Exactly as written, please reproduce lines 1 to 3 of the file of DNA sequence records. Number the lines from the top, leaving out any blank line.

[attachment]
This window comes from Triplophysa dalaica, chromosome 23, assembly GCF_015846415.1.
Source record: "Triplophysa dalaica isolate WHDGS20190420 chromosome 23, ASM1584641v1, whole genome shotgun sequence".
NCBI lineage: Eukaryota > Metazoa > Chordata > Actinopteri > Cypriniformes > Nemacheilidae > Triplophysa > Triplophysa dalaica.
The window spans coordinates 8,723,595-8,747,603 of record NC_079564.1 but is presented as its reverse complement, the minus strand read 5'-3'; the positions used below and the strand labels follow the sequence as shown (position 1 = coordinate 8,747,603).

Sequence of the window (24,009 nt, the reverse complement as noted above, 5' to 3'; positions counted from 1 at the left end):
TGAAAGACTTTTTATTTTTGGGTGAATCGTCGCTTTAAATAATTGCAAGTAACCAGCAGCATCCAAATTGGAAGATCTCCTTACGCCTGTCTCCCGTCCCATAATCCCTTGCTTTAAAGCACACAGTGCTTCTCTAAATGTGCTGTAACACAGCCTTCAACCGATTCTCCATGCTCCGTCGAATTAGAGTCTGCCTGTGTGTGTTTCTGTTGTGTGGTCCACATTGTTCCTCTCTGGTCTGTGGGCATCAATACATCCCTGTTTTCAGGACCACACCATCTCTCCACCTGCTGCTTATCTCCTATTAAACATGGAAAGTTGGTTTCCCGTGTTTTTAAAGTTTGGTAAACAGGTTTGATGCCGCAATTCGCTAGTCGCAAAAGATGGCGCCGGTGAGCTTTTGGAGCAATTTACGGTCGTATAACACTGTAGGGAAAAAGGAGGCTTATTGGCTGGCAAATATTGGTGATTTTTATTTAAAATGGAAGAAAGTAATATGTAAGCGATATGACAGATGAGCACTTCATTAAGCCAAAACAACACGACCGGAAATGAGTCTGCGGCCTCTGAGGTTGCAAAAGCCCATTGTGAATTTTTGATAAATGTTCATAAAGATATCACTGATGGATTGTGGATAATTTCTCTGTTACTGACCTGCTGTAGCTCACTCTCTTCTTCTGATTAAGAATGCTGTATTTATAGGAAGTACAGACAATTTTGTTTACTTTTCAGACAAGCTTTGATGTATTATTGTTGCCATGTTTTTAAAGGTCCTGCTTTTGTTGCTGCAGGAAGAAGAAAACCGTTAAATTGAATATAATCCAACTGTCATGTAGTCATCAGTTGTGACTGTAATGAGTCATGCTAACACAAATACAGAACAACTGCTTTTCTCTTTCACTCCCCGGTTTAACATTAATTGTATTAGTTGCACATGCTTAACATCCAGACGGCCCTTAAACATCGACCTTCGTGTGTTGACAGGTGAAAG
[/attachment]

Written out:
This window comes from Triplophysa dalaica, chromosome 23, assembly GCF_015846415.1.
Source record: "Triplophysa dalaica isolate WHDGS20190420 chromosome 23, ASM1584641v1, whole genome shotgun sequence".
NCBI lineage: Eukaryota > Metazoa > Chordata > Actinopteri > Cypriniformes > Nemacheilidae > Triplophysa > Triplophysa dalaica.